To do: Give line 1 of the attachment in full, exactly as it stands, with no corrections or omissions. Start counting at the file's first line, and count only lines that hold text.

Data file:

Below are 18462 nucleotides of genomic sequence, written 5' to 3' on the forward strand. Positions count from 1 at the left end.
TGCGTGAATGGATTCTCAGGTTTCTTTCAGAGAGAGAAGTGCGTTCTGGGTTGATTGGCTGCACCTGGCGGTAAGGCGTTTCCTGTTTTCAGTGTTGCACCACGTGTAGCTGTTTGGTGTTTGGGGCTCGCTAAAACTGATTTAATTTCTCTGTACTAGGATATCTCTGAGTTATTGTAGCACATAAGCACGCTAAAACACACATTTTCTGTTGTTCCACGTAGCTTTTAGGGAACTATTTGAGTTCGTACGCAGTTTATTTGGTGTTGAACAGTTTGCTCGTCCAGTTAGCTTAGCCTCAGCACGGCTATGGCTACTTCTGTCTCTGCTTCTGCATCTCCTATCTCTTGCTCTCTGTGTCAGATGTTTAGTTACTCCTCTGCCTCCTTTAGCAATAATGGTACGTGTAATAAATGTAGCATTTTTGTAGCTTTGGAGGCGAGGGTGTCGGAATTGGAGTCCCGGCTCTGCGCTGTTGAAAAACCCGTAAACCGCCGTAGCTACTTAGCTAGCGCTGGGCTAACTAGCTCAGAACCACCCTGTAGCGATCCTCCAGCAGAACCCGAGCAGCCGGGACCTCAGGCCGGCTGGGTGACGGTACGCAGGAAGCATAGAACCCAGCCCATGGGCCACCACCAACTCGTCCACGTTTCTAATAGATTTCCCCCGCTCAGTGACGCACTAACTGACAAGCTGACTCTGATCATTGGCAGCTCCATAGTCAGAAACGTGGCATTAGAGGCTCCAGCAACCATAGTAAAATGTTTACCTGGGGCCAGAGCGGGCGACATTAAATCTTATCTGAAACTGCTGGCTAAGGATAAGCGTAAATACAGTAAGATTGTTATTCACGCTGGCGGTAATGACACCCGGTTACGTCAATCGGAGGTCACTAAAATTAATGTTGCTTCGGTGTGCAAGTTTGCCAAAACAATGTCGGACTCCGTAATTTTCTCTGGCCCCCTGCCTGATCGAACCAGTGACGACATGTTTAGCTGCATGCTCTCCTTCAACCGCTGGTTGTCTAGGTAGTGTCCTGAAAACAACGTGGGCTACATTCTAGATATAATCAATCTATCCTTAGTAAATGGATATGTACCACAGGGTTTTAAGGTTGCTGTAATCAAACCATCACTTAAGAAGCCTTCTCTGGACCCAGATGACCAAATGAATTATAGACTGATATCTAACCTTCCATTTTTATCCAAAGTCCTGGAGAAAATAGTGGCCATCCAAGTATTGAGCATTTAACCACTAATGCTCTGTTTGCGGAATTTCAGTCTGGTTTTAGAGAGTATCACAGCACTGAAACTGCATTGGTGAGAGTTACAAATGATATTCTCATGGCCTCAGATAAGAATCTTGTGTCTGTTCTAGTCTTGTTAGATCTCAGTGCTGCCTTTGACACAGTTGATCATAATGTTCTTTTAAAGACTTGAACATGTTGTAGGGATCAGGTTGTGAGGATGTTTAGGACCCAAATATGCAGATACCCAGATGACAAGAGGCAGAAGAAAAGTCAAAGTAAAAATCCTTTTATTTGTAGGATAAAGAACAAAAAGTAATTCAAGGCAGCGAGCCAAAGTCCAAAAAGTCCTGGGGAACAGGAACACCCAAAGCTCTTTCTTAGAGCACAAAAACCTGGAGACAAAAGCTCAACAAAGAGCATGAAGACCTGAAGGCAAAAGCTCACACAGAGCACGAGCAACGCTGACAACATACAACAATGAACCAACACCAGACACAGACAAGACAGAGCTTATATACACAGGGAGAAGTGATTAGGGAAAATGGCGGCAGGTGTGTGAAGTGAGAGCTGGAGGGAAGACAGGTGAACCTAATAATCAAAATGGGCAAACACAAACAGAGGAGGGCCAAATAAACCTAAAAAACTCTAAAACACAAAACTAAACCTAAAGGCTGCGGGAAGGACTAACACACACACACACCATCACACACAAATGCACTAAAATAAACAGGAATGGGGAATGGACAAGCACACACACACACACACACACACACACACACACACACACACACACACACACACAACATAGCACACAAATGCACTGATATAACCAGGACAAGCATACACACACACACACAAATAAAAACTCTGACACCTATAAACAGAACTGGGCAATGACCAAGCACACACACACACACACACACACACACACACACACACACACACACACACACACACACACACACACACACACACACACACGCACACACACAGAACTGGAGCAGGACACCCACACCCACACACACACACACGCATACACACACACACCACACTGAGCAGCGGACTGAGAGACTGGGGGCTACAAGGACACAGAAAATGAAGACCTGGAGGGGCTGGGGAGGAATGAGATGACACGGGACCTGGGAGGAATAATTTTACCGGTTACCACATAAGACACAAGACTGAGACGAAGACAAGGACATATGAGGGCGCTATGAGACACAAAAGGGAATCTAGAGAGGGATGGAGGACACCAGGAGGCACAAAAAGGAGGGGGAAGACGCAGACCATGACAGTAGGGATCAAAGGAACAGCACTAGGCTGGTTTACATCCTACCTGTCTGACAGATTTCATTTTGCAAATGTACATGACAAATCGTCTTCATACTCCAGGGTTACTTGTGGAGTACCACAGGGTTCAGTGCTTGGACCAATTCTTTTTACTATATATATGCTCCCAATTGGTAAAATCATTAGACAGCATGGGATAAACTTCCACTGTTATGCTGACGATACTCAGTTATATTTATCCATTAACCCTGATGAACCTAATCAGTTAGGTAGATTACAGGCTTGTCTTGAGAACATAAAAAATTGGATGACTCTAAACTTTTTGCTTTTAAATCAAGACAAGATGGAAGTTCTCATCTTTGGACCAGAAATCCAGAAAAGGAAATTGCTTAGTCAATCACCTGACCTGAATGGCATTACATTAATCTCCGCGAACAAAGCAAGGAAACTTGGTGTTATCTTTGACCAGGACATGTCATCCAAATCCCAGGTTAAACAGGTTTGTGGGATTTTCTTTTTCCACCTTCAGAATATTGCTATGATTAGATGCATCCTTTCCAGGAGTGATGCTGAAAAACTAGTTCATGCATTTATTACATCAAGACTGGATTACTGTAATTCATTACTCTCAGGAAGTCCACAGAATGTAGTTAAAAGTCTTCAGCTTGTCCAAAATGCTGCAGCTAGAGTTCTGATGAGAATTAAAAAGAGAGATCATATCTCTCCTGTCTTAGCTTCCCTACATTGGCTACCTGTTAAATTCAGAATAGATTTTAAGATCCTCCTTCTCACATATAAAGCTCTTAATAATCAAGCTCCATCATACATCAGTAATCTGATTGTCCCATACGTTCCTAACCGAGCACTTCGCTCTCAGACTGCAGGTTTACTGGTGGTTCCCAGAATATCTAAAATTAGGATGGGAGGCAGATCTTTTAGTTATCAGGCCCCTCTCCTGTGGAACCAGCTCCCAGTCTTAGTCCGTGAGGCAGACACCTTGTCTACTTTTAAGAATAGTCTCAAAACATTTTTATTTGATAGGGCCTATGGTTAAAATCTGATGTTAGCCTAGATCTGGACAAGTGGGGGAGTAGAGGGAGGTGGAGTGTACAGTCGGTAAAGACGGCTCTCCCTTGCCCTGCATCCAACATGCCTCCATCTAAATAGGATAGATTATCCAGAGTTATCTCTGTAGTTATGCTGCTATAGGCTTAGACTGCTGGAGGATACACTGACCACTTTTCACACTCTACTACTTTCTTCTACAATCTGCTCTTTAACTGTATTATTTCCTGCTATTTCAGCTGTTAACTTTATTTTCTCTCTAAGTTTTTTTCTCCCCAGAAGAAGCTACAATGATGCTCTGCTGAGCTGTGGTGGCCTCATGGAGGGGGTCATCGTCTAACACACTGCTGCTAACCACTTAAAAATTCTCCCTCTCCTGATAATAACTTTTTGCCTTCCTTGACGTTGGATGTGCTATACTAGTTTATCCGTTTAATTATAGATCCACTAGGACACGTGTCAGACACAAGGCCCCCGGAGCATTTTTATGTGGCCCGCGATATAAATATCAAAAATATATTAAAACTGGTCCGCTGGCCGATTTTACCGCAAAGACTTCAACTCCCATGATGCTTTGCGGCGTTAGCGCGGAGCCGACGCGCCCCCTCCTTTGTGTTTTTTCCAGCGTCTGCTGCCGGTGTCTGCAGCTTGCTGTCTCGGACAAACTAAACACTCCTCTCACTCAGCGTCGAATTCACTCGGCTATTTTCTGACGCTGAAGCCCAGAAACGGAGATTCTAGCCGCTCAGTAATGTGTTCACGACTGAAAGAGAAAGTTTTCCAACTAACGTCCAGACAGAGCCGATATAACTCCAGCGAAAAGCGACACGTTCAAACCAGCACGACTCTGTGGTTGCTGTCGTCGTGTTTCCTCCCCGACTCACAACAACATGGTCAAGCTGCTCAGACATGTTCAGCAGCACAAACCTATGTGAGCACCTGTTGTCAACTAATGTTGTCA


Below are 18462 nucleotides of genomic sequence, written 5' to 3' on the forward strand. Positions count from 1 at the left end.